DN Kultur 6 september 2016
Marit Furn som nu debuterar med "Skuggan" på Bonniers . Kommer också till våren 2017 med en separatutställning .
1 oktober 2016
Brooklyn Metal Works is pleased to announce our 4th annual juried exhibition Forget Them.
Please join us Saturday October 1 at 7pm for the opening reception.
The works of 33 artists and collectives from across the globe will be on view through November 27.
Ancient Truth Investigators, Andy Lowrie, Åsa Elmstam, Black Adept, Carina Shoshtary, Danielle Embry, Elisabeth Scheller, Emily Blodgett-Panos, Emily Culver, Emily Grego, Erica Bello, Holland Houdek, Jaesung Lee, Julia Walter, Karen Vanmol, Lauren Kalman, Lissy Selvius, Maggie Willsey, Marion Delarue, Matt Lambert, Maureen Duffy, Melissa Cameron & Jill Hermans, Mi-Sook Hur, Nadine Simone Kuffner, Nicole Polentas, Rhea Vedro, Rob McKirdie, RIMA, Sharon Massey, Sofia Bjorkman, Vivienne Varay, WALKA Studio
Talismans, amulets, shrines, and charms that have been created to wear, carry, or look upon. These objects convey a specific power, intend to protect against superstition, or commemorate.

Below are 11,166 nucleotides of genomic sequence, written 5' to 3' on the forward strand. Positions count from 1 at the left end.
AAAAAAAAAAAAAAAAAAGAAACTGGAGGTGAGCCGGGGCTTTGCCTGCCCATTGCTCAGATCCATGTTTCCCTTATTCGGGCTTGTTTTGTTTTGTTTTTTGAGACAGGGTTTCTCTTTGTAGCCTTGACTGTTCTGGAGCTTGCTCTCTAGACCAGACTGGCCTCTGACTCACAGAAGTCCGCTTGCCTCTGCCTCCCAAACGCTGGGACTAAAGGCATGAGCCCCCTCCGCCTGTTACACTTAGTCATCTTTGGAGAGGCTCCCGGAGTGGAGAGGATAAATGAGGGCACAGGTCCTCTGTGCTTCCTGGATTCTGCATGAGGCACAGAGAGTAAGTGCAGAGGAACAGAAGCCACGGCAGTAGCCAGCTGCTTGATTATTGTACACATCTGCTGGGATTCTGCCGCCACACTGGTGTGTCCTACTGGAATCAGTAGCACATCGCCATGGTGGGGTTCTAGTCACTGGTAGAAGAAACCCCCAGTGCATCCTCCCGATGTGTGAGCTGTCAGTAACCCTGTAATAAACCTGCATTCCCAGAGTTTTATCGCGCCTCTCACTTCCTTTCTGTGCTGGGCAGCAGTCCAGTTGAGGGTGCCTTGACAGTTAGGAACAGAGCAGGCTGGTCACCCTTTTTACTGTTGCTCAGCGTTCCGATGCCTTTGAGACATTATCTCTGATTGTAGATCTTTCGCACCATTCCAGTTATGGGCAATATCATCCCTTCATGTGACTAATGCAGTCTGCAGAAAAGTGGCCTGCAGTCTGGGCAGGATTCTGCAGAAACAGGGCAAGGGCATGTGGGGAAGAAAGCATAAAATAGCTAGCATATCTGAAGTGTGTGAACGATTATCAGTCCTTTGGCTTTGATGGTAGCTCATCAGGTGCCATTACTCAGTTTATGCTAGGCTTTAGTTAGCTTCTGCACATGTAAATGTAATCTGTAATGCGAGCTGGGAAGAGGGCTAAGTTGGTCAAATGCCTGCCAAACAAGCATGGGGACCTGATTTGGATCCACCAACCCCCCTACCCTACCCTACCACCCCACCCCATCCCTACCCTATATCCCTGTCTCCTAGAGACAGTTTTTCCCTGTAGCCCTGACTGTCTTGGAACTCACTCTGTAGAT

This exhibition is inspired by a quote from the only surviving poem by Lucretius (c. 99 – c. 55 BCE) – On the Nature of Things.
“There are no angels, demons, or ghosts. Immaterial spirits of any kind do not exist….Forget them.”
Yet it seems that despite our best efforts, we can’t. This show examines humankind’s perennial struggle between personal autonomy and spiritual guidance, and how these ideas manifest and inspire the fabrication of physical objects. All cultures throughout the ages have taken abstract concepts like gods, demons, imps, and spirits and translated them into material items that are often housed in esteemed spaces. Shrines that celebrate, amulets that protect, and totems that commemorate these enduring theologies and phenomenons. Perhaps the most resilient form of piety, the belief that objects imbued with spiritual reverence might protect or reward the owner withstands the test of time, often despite our better judgment.
Jurors: Steven Gordon Holman, Brian Weissman, Erin S. Daily
“There are no angels, demons, or ghosts. Immaterial spirits of any kind do not exist. The creatures with which the Greek and Roman imagination populated the world—Fates, harpies, demons, genii, nymphs, satyrs, dryads, celestial messengers, and the spirits of the dead—are entirely unreal. Forget them.”
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